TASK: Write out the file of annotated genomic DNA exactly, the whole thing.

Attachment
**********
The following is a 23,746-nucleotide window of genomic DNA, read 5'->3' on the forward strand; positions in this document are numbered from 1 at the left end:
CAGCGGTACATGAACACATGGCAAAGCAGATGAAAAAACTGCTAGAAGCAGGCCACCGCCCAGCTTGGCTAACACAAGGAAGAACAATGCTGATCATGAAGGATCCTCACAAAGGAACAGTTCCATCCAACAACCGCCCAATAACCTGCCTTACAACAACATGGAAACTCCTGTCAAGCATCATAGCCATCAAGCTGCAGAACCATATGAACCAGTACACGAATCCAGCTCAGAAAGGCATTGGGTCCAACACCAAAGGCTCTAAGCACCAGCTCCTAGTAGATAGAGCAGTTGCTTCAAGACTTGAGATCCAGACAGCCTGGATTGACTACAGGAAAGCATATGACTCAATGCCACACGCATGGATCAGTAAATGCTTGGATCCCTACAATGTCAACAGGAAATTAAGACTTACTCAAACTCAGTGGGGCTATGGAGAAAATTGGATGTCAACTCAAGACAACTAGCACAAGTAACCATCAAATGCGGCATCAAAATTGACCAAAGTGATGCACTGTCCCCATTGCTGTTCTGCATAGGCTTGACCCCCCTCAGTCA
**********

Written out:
The following is a 23,746-nucleotide window of genomic DNA, read 5'->3' on the forward strand; positions in this document are numbered from 1 at the left end:
CAGCGGTACATGAACACATGGCAAAGCAGATGAAAAAACTGCTAGAAGCAGGCCACCGCCCAGCTTGGCTAACACAAGGAAGAACAATGCTGATCATGAAGGATCCTCACAAAGGAACAGTTCCATCCAACAACCGCCCAATAACCTGCCTTACAACAACATGGAAACTCCTGTCAAGCATCATAGCCATCAAGCTGCAGAACCATATGAACCAGTACACGAATCCAGCTCAGAAAGGCATTGGGTCCAACACCAAAGGCTCTAAGCACCAGCTCCTAGTAGATAGAGCAGTTGCTTCAAGACTTGAGATCCAGACAGCCTGGATTGACTACAGGAAAGCATATGACTCAATGCCACACGCATGGATCAGTAAATGCTTGGATCCCTACAATGTCAACAGGAAATTAAGACTTACTCAAACTCAGTGGGGCTATGGAGAAAATTGGATGTCAACTCAAGACAACTAGCACAAGTAACCATCAAATGCGGCATCAAAATTGACCAAAGTGATGCACTGTCCCCATTGCTGTTCTGCATAGGCTTGACCCCCCTCAGTCA